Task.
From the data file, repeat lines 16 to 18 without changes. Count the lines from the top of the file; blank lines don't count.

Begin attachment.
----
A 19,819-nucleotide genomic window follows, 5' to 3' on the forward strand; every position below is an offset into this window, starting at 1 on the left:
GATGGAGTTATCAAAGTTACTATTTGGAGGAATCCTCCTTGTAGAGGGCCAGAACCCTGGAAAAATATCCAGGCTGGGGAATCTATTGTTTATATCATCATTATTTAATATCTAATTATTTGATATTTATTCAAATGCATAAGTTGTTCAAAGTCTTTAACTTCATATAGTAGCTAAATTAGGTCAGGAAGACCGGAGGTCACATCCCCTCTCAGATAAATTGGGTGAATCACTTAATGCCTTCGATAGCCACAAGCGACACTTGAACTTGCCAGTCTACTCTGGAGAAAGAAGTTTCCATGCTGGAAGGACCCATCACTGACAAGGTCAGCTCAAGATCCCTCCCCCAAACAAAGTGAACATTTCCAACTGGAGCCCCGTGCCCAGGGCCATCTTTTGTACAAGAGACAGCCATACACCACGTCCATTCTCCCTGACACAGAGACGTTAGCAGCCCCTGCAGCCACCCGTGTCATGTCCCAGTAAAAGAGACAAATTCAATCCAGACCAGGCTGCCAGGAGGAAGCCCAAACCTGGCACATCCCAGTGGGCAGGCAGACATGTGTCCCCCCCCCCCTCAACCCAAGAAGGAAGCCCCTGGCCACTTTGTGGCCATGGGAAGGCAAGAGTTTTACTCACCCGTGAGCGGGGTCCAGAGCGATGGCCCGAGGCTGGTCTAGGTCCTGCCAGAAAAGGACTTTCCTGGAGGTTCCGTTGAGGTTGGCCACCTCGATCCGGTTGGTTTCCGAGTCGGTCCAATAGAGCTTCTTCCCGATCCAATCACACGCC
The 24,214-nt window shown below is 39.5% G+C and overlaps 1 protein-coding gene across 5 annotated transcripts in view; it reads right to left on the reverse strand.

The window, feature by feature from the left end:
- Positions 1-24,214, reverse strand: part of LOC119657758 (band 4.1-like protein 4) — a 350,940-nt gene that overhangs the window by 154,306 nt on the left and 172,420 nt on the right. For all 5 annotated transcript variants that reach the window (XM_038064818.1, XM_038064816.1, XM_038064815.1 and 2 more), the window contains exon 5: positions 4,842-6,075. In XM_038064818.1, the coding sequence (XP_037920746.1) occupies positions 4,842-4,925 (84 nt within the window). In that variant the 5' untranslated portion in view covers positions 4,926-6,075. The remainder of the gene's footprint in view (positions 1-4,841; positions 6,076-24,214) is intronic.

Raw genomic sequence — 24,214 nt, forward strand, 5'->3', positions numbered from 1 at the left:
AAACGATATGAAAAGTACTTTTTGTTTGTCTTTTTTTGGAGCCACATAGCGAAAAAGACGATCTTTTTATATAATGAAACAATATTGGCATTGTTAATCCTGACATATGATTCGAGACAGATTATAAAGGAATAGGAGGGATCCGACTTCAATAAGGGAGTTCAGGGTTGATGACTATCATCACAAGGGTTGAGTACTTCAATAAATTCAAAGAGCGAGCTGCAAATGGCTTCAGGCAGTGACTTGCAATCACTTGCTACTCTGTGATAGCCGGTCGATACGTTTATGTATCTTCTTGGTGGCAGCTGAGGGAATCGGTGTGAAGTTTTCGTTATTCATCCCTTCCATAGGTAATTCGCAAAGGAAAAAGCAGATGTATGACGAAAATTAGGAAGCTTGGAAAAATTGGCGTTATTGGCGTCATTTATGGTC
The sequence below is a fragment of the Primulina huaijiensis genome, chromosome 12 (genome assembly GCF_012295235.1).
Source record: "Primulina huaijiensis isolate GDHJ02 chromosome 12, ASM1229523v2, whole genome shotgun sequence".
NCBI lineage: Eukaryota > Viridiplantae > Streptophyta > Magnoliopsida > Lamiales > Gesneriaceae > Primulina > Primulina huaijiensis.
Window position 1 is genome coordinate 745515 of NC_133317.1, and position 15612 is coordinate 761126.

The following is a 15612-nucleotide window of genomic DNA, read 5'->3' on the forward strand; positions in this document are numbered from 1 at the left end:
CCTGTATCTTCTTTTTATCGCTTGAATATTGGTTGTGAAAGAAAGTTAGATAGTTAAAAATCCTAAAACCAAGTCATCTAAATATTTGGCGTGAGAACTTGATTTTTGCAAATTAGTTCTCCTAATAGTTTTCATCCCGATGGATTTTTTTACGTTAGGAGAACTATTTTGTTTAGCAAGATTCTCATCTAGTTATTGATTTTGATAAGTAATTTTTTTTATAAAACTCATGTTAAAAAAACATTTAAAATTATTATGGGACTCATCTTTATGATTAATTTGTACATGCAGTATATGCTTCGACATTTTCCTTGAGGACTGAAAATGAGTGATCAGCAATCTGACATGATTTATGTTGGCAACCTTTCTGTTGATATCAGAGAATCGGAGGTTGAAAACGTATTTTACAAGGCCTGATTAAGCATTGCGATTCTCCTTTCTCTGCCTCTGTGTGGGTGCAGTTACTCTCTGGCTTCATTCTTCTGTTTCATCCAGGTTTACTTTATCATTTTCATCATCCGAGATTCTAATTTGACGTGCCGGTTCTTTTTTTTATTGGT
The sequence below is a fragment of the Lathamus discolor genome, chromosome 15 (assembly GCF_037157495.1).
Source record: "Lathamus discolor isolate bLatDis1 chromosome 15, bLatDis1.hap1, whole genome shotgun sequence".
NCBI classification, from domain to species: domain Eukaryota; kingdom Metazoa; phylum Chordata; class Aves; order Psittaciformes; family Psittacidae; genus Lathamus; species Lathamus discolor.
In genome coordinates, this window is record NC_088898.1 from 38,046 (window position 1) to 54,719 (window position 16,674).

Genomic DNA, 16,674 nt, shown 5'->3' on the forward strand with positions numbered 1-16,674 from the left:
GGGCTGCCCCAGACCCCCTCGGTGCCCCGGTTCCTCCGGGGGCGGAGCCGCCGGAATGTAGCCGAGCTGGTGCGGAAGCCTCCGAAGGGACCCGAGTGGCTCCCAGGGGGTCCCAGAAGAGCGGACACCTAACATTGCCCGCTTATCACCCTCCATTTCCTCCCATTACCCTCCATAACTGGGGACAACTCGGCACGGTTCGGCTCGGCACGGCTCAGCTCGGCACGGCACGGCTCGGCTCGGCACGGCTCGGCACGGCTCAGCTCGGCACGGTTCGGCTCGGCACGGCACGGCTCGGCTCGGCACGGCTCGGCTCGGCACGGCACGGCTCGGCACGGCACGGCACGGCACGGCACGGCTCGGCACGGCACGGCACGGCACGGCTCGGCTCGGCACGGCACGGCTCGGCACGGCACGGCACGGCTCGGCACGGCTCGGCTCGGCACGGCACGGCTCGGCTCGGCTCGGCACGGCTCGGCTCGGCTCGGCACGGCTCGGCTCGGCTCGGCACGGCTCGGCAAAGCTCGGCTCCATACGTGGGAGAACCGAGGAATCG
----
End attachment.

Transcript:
NCBI classification, from domain to species: domain Eukaryota; kingdom Metazoa; phylum Chordata; class Aves; order Psittaciformes; family Psittacidae; genus Lathamus; species Lathamus discolor.
In genome coordinates, this window is record NC_088898.1 from 38,046 (window position 1) to 54,719 (window position 16,674).

Genomic DNA, 16,674 nt, shown 5'->3' on the forward strand with positions numbered 1-16,674 from the left: